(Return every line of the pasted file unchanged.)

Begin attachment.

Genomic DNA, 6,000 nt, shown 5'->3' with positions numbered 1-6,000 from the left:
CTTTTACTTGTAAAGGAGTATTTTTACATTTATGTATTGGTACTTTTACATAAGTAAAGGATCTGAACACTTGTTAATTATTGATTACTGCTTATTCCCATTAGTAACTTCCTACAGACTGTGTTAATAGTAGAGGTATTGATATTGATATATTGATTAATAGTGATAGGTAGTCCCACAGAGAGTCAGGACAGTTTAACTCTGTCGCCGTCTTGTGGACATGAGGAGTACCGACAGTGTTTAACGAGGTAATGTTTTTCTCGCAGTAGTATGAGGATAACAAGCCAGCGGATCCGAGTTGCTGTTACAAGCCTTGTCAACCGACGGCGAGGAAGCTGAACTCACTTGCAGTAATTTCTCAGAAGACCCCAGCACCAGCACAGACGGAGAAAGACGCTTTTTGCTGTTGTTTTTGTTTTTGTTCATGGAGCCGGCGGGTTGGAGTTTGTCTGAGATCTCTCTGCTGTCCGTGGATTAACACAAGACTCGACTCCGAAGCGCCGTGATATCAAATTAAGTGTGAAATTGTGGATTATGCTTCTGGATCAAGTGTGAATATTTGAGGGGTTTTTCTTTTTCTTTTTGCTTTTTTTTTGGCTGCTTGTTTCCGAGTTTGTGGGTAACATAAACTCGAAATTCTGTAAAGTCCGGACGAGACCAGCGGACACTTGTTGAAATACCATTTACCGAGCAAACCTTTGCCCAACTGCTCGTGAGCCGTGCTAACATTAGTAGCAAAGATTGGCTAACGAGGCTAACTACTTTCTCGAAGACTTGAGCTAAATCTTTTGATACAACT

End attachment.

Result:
Genomic DNA, 6,000 nt, shown 5'->3' with positions numbered 1-6,000 from the left:
CTTTTACTTGTAAAGGAGTATTTTTACATTTATGTATTGGTACTTTTACATAAGTAAAGGATCTGAACACTTGTTAATTATTGATTACTGCTTATTCCCATTAGTAACTTCCTACAGACTGTGTTAATAGTAGAGGTATTGATATTGATATATTGATTAATAGTGATAGGTAGTCCCACAGAGAGTCAGGACAGTTTAACTCTGTCGCCGTCTTGTGGACATGAGGAGTACCGACAGTGTTTAACGAGGTAATGTTTTTCTCGCAGTAGTATGAGGATAACAAGCCAGCGGATCCGAGTTGCTGTTACAAGCCTTGTCAACCGACGGCGAGGAAGCTGAACTCACTTGCAGTAATTTCTCAGAAGACCCCAGCACCAGCACAGACGGAGAAAGACGCTTTTTGCTGTTGTTTTTGTTTTTGTTCATGGAGCCGGCGGGTTGGAGTTTGTCTGAGATCTCTCTGCTGTCCGTGGATTAACACAAGACTCGACTCCGAAGCGCCGTGATATCAAATTAAGTGTGAAATTGTGGATTATGCTTCTGGATCAAGTGTGAATATTTGAGGGGTTTTTCTTTTTCTTTTTGCTTTTTTTTTGGCTGCTTGTTTCCGAGTTTGTGGGTAACATAAACTCGAAATTCTGTAAAGTCCGGACGAGACCAGCGGACACTTGTTGAAATACCATTTACCGAGCAAACCTTTGCCCAACTGCTCGTGAGCCGTGCTAACATTAGTAGCAAAGATTGGCTAACGAGGCTAACTACTTTCTCGAAGACTTGAGCTAAATCTTTTGATACAACT